Just one more hurdle stands between the UAE and emulating the heroes of 1996 – beat Qatar on Tuesday and they will surpass the exploits of the 2015 team and reach just a second-ever Asian Cup final.
Four years ago, the Whites were wonderful as they reached the last four in Australia. They shocked Asian giants Japan in the quarter-finals before falling to South Korea, although they ended their campaign on a high when they beat Iraq to finish third.
Four years on and they are in the semi-finals again, even if their football has not been as fluid as 2015. Japan await the winners of this one in Friday’s final.
Here are the main talking points:
ZACC’S TACT COULD BE BEST FORM OF ATTACK
UAE coach Alberto Zaccheroni has been questioned for a dated and cautious approach during his UAE tenure – with justification, it has to be said.
The UAE have too often toiled against weaker opponents or failed to challenge the more elite sides.
Yet, here they are, in the last four of the Asian Cup, on home soil. The ghost of 1996 is calling – their best effort at this tournament was in their own backyard 23 years ago when they were beaten, agonisingly via penalties, by neighbours Saudi Arabia.
Say what you will about Zaccheroni’s approach. It has delivered the Whites to the semi-finals. And this might be the time when he is actually the perfect tactician to deliver the host nation into the final.
Flair and free-flowing football is how every team wants to play. But at the business end of the competition, where the margin for error is slimmer than ever, it’s the fine margins that win games.
Just look at Qatar, who possess the competition’s top scorer in seven-goal Almoez Ali, yet have won their two knockout games 1-0.
Experience, patience and good old Italian defensive shape could be deciding factors in Abu Dhabi. Zaccheroni could just be the perfect man for the job.
MABKHOUT A DIFFERENCE-MAKER
It’s been fascinating for UAE fans to see Ali Mabkhout continually lighting up this tournament.
Four years ago in Australia he stormed to the top of the scoring charts with a tournament-leading five goals as the team played frighteningly good football under Mahdi Ali.
A tournament on, they might not be as easy on the eye, but Mabkhout is even more lethal. Omar Abdulrahman might attract more headlines, but the Al Jazira striker is a genuinely world-class finisher. That has never been in doubt but during the course of the last month, his all-round game has caught the eye.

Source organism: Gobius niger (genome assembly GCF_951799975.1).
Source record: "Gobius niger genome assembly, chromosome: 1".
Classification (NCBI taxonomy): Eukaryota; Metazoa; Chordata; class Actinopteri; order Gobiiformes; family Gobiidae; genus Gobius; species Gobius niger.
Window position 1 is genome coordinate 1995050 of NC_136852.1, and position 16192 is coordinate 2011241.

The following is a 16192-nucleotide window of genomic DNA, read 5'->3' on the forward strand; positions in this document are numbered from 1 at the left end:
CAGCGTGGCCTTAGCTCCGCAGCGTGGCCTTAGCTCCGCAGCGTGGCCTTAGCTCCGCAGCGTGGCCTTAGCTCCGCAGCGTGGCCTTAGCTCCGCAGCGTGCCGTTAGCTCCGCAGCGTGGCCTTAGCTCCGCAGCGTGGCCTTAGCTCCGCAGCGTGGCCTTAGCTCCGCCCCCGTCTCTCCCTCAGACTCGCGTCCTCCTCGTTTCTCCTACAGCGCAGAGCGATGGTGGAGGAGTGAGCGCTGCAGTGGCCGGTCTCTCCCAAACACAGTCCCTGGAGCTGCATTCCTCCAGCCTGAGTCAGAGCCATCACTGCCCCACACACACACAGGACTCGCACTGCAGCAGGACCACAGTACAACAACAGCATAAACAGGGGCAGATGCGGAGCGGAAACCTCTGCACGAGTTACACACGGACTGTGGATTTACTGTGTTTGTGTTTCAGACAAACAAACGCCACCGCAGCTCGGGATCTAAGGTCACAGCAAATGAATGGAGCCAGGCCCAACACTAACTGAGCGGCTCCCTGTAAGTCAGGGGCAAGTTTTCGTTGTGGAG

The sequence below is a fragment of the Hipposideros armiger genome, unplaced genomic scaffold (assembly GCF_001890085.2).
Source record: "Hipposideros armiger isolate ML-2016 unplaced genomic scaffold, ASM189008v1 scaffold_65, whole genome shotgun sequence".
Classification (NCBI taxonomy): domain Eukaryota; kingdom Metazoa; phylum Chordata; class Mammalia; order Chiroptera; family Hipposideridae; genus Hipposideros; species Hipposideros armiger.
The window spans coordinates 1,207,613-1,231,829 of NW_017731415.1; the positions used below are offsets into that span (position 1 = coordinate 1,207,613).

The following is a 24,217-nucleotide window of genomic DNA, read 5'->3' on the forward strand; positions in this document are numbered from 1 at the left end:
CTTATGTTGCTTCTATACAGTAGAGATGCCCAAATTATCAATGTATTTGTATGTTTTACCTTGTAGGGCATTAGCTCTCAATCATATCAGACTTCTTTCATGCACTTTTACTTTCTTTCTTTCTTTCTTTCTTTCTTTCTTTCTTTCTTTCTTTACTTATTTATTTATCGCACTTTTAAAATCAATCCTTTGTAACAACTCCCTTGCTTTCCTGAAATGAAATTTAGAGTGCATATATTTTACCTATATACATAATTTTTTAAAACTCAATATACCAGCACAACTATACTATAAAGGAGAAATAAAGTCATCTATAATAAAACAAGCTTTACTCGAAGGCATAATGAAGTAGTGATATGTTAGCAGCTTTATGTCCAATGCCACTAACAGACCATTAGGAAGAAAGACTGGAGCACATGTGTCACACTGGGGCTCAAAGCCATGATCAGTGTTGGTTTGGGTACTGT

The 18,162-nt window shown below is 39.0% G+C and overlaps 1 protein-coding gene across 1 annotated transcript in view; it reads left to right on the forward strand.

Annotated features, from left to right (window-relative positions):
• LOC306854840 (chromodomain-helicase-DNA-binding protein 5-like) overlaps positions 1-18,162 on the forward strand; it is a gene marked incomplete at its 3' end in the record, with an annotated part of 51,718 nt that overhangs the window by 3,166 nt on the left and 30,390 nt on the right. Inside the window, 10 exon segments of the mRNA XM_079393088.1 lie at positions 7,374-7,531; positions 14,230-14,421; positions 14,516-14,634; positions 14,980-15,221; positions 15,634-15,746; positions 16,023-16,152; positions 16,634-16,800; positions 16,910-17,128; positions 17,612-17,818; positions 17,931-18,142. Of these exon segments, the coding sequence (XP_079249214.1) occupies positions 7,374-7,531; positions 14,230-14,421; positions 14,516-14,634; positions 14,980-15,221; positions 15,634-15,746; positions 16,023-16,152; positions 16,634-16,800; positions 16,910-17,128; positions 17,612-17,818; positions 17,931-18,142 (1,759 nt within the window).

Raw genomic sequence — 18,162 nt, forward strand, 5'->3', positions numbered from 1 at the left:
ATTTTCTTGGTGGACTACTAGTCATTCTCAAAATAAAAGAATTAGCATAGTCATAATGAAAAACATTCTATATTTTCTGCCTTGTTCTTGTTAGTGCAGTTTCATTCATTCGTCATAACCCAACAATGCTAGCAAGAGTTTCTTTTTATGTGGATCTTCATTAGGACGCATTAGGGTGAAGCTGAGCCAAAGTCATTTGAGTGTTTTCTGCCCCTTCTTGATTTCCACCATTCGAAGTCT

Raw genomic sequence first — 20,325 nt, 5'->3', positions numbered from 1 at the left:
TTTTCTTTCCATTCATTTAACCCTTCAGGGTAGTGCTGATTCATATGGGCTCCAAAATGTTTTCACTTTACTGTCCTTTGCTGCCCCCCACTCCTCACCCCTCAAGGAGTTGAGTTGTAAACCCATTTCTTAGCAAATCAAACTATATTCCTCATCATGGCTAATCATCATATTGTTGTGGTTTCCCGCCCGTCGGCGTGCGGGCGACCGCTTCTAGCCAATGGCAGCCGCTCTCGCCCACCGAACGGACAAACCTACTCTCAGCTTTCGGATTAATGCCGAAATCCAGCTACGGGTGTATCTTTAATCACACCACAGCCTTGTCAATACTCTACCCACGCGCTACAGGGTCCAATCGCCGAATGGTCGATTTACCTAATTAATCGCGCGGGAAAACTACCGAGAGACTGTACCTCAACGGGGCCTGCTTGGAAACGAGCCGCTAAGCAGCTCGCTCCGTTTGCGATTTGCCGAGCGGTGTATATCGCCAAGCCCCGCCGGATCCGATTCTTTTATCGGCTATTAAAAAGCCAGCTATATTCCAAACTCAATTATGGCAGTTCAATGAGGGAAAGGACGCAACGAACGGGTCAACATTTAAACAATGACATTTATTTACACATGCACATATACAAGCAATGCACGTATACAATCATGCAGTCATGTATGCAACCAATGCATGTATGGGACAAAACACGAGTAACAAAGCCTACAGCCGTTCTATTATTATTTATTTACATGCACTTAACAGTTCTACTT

Asked to hit the channels within Zaccheroni’s cautious system, he’s dragged defenders out of position and worked tirelessly for his country’s cause. His underrated strength and hold-up play has really come to the fore too.
Oh, and he’s scored four goals to boot, one fewer than his 2015 tally to lie joint-second.
He is a true predator, able to pounce at any second. A truly terrifying prospect for any opposing team.
A CASE FOR THE DEFENCE
At the opposite end of the field is the tournament’s leading scorer, Ali, who has seven goals, three more than Mabkhout, Iran’s Sardar Azmoun and Uzbekistan tyro Eldor Shomurodov.
The UAE though can take comfort from the fact the 22-year-old Al Duhail frontman has been kept off the scoresheet in his previous two games.
Scoring four in the 6-0 win over North Korea in the group phase is one thing, it’s another thing entirely to replicate that when it matters, at the business end of the tournament.
Bassam Al Rawi and Abdulaziz Hatem have shouldered the goalscoring weight in round of 16 and quarter-final victories over Iraq and South Korea respectively, so there is plenty of hope that the UAE can keep the youngster in check too.
Zaccheroni’s defence has grown into the tournament, with veteran Ismail Ahmed in-particular looking commanding as they snuck past champions Australia in the last eight.
This despite seeing another instrumental performer Khalifa Mubarak hobble off against Kyrgyzstan. Versatile Al Ain man Bandar Al Ahbabi has been excellent in his converted full-back/wing-back role, while Boss colleague Khalid Essa has been imperious between the sticks.
A stern test awaits but this UAE side is made of tough stuff.
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